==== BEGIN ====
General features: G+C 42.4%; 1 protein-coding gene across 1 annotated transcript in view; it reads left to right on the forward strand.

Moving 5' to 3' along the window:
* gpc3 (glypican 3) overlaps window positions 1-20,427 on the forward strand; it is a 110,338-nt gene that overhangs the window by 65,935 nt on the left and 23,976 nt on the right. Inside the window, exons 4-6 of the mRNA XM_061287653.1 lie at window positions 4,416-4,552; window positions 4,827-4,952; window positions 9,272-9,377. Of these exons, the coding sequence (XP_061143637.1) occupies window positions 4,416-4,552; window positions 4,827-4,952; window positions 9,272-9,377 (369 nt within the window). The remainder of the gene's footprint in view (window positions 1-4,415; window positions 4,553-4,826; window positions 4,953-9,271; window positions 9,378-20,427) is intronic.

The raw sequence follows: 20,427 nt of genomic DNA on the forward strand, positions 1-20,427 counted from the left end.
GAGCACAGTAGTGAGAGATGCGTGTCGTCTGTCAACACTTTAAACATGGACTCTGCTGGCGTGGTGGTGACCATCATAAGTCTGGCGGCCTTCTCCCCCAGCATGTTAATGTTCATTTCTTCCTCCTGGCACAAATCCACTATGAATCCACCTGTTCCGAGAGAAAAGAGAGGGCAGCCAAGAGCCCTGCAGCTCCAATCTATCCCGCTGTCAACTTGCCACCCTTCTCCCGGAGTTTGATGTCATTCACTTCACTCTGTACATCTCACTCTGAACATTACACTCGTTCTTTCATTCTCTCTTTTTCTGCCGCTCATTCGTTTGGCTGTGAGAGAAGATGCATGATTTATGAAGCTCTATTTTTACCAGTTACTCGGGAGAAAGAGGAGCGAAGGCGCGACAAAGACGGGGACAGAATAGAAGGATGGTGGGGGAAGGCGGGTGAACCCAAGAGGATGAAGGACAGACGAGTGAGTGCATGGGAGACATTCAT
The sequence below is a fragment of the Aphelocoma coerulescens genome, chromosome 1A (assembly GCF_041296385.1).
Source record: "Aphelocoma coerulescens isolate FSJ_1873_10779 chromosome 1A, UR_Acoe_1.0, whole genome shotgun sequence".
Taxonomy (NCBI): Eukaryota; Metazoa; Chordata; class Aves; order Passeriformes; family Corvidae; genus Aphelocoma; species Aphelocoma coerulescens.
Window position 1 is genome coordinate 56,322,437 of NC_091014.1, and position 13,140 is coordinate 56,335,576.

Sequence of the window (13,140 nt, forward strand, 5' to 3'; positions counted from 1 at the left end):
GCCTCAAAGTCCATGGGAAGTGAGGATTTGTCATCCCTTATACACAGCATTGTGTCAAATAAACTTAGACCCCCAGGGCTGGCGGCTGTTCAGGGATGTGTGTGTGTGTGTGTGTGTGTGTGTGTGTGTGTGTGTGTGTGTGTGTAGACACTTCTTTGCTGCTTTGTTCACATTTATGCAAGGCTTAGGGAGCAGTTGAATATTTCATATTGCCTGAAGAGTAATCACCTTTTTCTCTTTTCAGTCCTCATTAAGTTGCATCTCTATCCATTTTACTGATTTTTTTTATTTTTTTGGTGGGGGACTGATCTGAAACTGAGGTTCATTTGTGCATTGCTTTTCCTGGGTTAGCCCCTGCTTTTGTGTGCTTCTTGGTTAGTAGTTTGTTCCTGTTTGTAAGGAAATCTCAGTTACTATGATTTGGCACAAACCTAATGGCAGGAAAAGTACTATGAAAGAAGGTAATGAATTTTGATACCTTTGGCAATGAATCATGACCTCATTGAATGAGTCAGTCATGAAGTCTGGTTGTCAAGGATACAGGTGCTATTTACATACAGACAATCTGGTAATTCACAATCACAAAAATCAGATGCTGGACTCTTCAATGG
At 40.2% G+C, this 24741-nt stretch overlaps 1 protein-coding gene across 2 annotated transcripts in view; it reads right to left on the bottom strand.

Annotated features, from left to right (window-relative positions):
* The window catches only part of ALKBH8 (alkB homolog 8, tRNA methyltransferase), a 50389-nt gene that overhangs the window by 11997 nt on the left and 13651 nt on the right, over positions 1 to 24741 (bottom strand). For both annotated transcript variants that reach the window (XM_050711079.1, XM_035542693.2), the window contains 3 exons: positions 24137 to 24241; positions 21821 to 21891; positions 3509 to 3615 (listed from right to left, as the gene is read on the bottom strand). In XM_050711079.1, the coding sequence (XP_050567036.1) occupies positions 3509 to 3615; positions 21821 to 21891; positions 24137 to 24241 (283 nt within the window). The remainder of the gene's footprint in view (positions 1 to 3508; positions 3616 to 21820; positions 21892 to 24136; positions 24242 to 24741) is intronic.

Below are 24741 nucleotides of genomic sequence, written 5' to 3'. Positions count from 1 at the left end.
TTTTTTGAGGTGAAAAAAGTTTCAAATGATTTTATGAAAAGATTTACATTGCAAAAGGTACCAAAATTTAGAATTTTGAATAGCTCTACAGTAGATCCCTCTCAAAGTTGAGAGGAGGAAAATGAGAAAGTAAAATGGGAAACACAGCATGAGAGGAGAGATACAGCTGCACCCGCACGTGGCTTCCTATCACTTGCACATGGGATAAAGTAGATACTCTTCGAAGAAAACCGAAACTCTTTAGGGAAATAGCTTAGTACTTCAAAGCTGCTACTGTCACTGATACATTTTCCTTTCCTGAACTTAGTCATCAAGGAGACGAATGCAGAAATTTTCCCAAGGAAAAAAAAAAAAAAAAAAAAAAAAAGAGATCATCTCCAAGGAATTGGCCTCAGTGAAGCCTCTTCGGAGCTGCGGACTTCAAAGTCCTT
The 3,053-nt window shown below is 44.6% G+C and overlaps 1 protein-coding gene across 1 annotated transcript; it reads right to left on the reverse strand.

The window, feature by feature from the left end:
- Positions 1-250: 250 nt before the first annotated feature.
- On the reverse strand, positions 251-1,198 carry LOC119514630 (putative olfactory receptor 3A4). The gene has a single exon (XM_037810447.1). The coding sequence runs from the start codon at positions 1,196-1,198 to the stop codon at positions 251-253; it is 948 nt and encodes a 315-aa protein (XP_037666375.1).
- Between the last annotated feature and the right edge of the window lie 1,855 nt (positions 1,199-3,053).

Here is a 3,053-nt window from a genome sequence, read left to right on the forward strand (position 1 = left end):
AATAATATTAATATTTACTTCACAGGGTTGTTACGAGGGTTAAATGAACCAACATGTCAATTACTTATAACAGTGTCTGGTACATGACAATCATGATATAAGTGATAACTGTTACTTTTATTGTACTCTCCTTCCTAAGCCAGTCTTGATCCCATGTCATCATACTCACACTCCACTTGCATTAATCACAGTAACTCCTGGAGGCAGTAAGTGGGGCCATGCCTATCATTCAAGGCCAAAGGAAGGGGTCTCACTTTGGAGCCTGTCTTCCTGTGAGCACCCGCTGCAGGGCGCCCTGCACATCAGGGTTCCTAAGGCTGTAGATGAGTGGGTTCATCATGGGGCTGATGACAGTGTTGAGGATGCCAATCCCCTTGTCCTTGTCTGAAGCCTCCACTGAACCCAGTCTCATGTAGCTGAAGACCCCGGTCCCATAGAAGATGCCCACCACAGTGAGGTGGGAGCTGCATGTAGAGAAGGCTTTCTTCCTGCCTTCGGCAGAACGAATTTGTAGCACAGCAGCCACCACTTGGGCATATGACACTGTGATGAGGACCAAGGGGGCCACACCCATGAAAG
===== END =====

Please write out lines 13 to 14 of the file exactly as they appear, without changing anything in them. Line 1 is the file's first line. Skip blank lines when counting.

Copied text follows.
Annotated features, from left to right (window-relative positions):
* The window catches only part of ALKBH8 (alkB homolog 8, tRNA methyltransferase), a 50389-nt gene that overhangs the window by 11997 nt on the left and 13651 nt on the right, over positions 1 to 24741 (bottom strand). For both annotated transcript variants that reach the window (XM_050711079.1, XM_035542693.2), the window contains 3 exons: positions 24137 to 24241; positions 21821 to 21891; positions 3509 to 3615 (listed from right to left, as the gene is read on the bottom strand). In XM_050711079.1, the coding sequence (XP_050567036.1) occupies positions 3509 to 3615; positions 21821 to 21891; positions 24137 to 24241 (283 nt within the window). The remainder of the gene's footprint in view (positions 1 to 3508; positions 3616 to 21820; positions 21892 to 24136; positions 24242 to 24741) is intronic.